Marc Fink joined the Madison Symphony Orchestra in 1973 as English hornist and was named principal oboist in 1988 succeeding the late Catherine Paulu. In his long career he has had a front row seat to the incredible growth of the Symphony, has performed with a wide variety of soloists, and has traveled across the globe. We will be celebrating Marc’s tenure with the MSO when he performs Mozart’s Oboe Concerto in our season premiere concerts, Infinite Joy, September 23-25. Learn more about his background and career in this Q&A — plus, read Marc’s full biography and buy tickets to the concerts.
How did you start playing oboe?
I grew up in Waukegan, Illinois, and our grade school band director, Bernie Stiner, would recruit his band members by visiting each of the 4th grade classes in the city once a week. He would pass out plastic “tonettes” and taught us the basics of reading music and playing a wind instrument. One day, he approached me during class and said to me, “Marc, you are going to be an oboe player.” Of course, I knew very little about the oboe, but I do remember how much I enjoyed the sound of the instrument when listening to recordings of Peter and the Wolf, so I agreed with Mr. Stiner. Little did I know then that the oboe would become my life’s work.
What impact did your teachers have on your development?
Mr. Stiner was an outstanding educator and taskmaster in the military band tradition, and he connected many of his students with outstanding teachers in the area. For the three oboe players in his band, he contacted Robert Mayer, former oboist with the Chicago Symphony, and arranged lessons on Saturdays. Our parents would alternate driving us to Evanston. I would later study with Ray Still, principal oboe of the Chicago Symphony, who stressed the singing quality of the instrument and likened the oboe sound to the voice. We spent many hours doing vocal exercises and playing Bach arias.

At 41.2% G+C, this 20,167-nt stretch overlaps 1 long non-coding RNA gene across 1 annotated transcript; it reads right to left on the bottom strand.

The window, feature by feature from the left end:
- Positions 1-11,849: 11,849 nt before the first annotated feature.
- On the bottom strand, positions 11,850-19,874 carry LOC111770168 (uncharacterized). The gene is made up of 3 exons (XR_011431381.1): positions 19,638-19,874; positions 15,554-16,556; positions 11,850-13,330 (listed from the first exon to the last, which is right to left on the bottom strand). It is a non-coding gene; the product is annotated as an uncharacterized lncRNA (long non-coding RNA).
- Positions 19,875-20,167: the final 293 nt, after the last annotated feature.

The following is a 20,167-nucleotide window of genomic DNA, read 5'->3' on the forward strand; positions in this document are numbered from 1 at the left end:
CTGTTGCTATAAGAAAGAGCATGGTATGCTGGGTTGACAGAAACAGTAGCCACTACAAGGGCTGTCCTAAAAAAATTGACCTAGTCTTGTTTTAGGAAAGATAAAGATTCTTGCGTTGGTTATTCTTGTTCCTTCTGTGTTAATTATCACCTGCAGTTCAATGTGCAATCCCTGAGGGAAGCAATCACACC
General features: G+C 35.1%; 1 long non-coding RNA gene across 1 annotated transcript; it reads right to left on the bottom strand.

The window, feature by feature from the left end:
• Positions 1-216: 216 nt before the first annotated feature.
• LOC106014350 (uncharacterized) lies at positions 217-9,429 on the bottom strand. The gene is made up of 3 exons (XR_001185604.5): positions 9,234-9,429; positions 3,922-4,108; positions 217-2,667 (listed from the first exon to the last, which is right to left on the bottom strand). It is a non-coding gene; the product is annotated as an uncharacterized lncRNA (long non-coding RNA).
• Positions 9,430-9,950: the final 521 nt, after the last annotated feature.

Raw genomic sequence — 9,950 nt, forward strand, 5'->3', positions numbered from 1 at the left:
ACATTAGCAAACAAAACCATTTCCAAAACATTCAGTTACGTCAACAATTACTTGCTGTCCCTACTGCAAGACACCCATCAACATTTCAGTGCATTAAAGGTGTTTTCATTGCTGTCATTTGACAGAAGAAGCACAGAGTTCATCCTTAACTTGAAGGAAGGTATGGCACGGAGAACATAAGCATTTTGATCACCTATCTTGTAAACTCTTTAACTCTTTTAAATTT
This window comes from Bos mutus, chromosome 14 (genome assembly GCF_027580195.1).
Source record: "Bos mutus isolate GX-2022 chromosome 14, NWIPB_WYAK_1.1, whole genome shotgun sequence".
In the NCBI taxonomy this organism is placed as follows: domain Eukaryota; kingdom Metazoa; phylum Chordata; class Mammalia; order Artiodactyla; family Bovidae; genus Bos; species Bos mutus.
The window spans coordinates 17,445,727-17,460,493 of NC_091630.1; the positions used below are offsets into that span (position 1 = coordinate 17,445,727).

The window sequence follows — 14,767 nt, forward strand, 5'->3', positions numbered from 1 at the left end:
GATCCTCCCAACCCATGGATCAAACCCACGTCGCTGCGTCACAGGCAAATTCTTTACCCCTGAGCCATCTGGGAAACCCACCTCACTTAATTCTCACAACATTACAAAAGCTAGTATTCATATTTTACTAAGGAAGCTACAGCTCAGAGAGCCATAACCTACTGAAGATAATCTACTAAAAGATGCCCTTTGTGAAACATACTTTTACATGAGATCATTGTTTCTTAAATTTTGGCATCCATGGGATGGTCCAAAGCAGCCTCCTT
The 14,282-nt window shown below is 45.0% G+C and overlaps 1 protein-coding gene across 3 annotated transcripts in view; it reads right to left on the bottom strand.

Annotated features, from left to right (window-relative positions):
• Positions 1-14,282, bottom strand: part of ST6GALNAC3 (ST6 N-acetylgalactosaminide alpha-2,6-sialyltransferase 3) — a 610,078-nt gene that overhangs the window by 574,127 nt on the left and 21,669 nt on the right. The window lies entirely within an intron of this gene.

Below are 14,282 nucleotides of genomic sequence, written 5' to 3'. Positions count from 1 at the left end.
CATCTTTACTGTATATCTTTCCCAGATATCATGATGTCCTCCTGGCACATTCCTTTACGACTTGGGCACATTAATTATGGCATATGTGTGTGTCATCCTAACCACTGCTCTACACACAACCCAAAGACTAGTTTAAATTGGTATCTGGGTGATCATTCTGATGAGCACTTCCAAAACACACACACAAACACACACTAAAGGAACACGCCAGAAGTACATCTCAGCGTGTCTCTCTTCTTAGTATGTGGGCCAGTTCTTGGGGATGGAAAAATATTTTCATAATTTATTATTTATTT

I studied at Indiana University with Jerry Sirucek, a former colleague of Ray’s in Chicago, who was very organized and extremely dedicated to his students. He had a great plan for students to practice scales in 3rd and 6ths, orchestral studies and oboe repertoire. Lastly, after I began teaching at UW, I attended woodwind seminars in Brattleboro, Vermont, taught by the great French flutist, Marcel Moyse. The incredible tradition of French woodwind playing came alive as he constantly cited his teachers Paul Taffanel and Paul Gaubert in working with us on chamber music of Mozart, Beethoven and Dvorak as well as operatic arias.
Tell us about a unique experience you have had in your career.
In the mid-1980’s a got a call from my bassoon colleague at UW, Richard Lottridge, who told me that the Arctic Chamber Orchestra, Fairbanks, Alaska, needed an oboe player to go on their tour to some Native villages. I joined Gordon Wright, conductor of the Fairbanks Symphony and Arctic Chamber Orchestra (founder of the Wisconsin Chamber Orchestra) and had a truly unique experience. We flew to remote villages, set up in the high school gymnasium and played chamber orchestra concerts for the students and villagers. In nearly every event, our audiences were experiencing classical music for the first time and sometimes they would share their Native music with us. I did several of these tours to towns like Iliamna, New Stuyahok, Naknek, and Dilliongham. My last tour was to the North Slope (Barrow, Point Lay, Kaktovic) where I was featured in the Strauss Oboe Concerto which I performed later that season with MSO.
What has your involvement with the International Double Reed Society included?